New York Yankees Should Strongly Pursue Ben Sheets for Starting Rotation

December 16, 2009   ·     ·   Jump to comments
Article Source: Bleacher Report - New York Yankees

It’s been a year since the Yankees made a major facelift to their starting rotation.

They brought in CC Sabathia for seven years and $162 million and A.J. Burnett for five years and $82.5 million, plus re-signing Andy Pettitte to one year and $5.5 million.

That rotation of Sabathia, Burnett and Pettitte went a combined 46-25 in the regular season and 8-2 in the postseason en route to the 2009 World Series.

With the front of the rotation set, the Yankees are looking to add to it to make it even stronger, because as we learned from the 2009 season, you can never have enough good pitching on your team.

Chien-Ming Wang was injured twice and out for most of the 2009 season and was not tendered a contract for 2010, so Wang is now a free agent.

The other two starters for the Yankees, Joba Chamberlain and Phil Hughes, both started out in the rotation, but eventually moved into the bullpen. Hughes was moved in the summer to become Mariano Rivera’s setup man and Chamberlain was moved in the playoffs to regain his form and confidence.

Both Chamberlain and Hughes are being told to come into spring training next February ready to be starters, but we all know that can change very quickly.

With the rotation still wide open, the Yankees are still looking to make improvements, but they are starting to run out of choices.

Now, they did re-sign Pettitte again to a one-year, $11.75 million deal, which was a necessary move.

However, John Lackey just signed a five-year, $82.5 million deal with the Red Sox.

Randy Wolf just signed a three-year, $29.5 million deal with the Brewers.

Roy Halladay was traded in a three-team blockbuster deal from the Blue Jays to the Phillies.

Rich Harden just signed a one-year, $7.5 million deal with the Rangers.

Carl Pavano just accepted arbitration to return to the Twins.

Those are six main names that are removed from the list of starting pitchers and it’s not even Christmas yet. If Yankees General Manager Brian Cashman is going to pull the trigger on a deal, he needs to do so soon.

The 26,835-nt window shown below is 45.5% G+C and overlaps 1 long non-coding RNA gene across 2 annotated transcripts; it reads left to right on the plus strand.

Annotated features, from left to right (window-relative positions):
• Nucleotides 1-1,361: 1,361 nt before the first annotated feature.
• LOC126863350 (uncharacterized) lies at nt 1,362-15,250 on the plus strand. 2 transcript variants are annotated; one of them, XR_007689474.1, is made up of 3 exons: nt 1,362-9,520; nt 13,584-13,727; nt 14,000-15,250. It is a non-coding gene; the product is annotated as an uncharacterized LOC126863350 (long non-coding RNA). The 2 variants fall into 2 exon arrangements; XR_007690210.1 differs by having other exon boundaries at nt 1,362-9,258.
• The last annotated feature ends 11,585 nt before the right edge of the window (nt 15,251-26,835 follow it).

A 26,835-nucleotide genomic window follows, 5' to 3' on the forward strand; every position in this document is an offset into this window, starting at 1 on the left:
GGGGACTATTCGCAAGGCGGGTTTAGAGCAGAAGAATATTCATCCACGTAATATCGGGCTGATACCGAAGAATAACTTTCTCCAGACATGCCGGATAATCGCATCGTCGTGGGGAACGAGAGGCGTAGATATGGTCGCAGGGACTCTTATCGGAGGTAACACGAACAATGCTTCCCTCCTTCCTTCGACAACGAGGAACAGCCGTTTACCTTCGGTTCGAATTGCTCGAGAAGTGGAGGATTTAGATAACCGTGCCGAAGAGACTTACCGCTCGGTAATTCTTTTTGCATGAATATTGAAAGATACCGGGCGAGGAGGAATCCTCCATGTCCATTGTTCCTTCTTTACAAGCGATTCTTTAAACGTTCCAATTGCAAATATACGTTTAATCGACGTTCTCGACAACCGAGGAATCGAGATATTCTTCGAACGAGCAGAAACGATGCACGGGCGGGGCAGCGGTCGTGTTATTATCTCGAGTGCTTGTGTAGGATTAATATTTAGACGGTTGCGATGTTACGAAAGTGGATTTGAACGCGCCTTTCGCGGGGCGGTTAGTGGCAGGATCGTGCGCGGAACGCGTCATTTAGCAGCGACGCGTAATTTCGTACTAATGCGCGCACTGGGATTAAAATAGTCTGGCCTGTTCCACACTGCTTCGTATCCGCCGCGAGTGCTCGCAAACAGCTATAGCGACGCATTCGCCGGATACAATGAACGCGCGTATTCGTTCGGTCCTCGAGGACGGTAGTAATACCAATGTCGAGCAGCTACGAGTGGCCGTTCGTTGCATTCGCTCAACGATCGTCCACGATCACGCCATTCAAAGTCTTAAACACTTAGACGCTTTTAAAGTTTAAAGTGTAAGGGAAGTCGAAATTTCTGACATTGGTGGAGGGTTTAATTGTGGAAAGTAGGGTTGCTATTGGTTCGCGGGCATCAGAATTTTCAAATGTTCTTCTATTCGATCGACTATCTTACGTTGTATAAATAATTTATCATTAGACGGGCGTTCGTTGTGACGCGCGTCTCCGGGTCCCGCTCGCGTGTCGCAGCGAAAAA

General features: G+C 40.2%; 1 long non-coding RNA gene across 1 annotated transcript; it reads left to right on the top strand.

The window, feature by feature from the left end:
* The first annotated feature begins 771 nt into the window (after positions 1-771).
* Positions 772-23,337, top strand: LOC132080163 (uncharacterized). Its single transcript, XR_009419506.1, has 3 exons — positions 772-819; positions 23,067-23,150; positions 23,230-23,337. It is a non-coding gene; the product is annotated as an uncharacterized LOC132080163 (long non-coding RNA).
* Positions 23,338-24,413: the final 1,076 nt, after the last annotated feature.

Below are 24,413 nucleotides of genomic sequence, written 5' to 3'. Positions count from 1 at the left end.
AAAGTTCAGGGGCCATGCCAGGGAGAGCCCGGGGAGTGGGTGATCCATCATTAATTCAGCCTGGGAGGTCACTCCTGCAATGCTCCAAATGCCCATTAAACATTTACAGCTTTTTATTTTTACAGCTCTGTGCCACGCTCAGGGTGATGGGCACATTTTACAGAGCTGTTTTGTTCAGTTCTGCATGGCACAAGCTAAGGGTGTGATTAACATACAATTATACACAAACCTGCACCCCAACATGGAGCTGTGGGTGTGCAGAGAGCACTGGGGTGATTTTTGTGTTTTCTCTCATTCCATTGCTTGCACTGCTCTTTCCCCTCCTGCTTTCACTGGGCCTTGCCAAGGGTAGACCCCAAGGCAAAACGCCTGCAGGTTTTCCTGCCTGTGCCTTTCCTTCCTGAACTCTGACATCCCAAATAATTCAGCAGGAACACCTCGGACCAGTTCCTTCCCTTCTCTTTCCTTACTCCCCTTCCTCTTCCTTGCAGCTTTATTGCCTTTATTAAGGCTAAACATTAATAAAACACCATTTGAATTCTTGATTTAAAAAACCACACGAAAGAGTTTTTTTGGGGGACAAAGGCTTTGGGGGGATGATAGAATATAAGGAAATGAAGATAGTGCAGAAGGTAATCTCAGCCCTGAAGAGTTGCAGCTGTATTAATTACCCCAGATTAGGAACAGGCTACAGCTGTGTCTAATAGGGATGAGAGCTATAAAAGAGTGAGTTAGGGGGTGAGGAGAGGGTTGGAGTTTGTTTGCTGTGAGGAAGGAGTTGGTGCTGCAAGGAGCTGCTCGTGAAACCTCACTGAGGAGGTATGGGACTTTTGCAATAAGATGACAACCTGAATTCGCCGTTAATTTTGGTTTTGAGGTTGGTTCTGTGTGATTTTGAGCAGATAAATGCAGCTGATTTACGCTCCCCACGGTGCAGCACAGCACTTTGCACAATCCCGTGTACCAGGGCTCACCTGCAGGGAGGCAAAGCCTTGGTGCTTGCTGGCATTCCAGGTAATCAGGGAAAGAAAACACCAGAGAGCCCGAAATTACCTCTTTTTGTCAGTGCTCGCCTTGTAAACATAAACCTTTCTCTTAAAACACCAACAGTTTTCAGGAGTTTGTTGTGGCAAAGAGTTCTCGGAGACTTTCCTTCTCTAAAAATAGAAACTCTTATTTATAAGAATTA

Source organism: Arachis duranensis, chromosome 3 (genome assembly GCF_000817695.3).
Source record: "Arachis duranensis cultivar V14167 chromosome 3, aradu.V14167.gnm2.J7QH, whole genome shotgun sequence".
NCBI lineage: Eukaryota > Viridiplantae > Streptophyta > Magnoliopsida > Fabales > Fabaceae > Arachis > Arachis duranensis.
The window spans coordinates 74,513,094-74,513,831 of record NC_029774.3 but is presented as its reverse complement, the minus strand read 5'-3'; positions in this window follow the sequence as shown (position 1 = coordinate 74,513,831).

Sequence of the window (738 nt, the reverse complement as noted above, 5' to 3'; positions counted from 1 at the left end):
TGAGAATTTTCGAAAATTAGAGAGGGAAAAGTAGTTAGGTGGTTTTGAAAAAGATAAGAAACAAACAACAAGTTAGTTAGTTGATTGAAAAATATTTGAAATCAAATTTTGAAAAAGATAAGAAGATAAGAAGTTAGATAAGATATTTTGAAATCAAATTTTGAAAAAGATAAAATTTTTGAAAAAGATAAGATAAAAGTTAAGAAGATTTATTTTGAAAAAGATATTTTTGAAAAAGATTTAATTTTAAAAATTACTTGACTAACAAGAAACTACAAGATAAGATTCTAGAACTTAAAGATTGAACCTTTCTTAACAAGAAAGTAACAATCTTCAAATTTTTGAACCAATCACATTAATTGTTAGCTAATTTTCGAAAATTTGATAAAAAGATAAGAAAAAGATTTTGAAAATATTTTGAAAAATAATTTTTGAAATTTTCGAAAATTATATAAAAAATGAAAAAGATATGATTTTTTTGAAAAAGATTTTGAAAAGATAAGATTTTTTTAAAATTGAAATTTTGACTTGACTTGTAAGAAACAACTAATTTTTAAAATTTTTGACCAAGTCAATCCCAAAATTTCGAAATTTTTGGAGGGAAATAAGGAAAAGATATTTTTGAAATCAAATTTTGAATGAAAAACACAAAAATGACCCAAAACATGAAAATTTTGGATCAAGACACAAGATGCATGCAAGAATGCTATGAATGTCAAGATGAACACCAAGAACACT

There are a couple of names still out there, mostly middle-tier type pitchers like Jason Marquis, Joel Piniero, Jon Garland and Braden Looper.

But there is a top-of-the-rotation pitcher out there who could be very useful if he is completely healthy.

Ben Sheets.

Sheets nearly signed a deal with the Rangers last season, but tests revealed that Sheets had a torn flexor tendon in his elbow, which required major surgery and knocked him out for the entire 2009 season.

But now Sheets is healthy and ready to go for 2010, yet nobody has officially made an offer yet to him.

Mostly it is because teams are very skeptical about handing out a major contract to a guy who just came off elbow surgery, and not to mention to a guy who will be 32 next July.

But the Yankees are different from most teams because they have the type of money to give out on a risk like Sheets.

They did it once before with Jon Lieber in 2002. Lieber recovered from Tommy John surgery in 2003 and ended up pitching very well for the Yankees in 2004.

Sheets could end up being a high-reward risk if Cashman decides that Sheets is worth taking on.

When Sheets was last healthy, he went 13-9 in 198 innings with 158 strikeouts in 31 starts. He was also the starting pitcher for the National League in the All Star Game of 2008, which was held at the old Yankee Stadium.

Now, Sheets has never pitched in the American League, much less for anyone other than the Brewers, but his former teammate in Sabathia is there and if anyone can get Sheets accustomed to pitching in the Bronx, it could be CC.

Also, Pettitte has been a great mentor to the younger and newer pitchers to the Yankees, also helping them get used to life in New York.

Sheets’ type of pitching could work. He’s a power fastball type with dynamite breaking stuff, similar to Burnett’s style.

According to Sheets’ agent Casey Close, Sheets is looking for somewhere around $12 million per season. That might be too much to ask for, considering Sheets hasn’t pitched since September 2008.

The Yankees could simply go with Chamberlain and Hughes as the No. 4 and 5 starters, but after 2009, it’s quite clear that Joba should be back in the bullpen, maybe even Hughes too.

Joba as a starter was at best average, and at other times, dreadful. He had his moments of greatness, but he could never put successful starts together. As a reliever, he can throw harder, pitch with more confidence, and dominate the later innings again.

This is why the Yankees should make a strong effort and pursue Sheets. They do have Chad Gaudin as a backup option just in case anything happens, but Sheets has great enough stuff to return to dominance in the majors, and if given the right opportunity, could be a benefit to a pitching rotation.

The Red Sox already made their staff stronger with their addition of Lackey to go along with Josh Beckett, Jon Lester, Daisuke Matsuzaka, Clay Buchholz and Tim Wakefield, plus trading for Boof Bonser.

Adding Sheets to a staff with Sabathia, Burnett and Pettitte already on it could make it even stronger.

I am here to make the case that the Yankees should make a strong effort to get the former Brewers ace.

I can only hope the Yankees feel the same way about Sheets to get him in pinstripes for 2010 and beyond.

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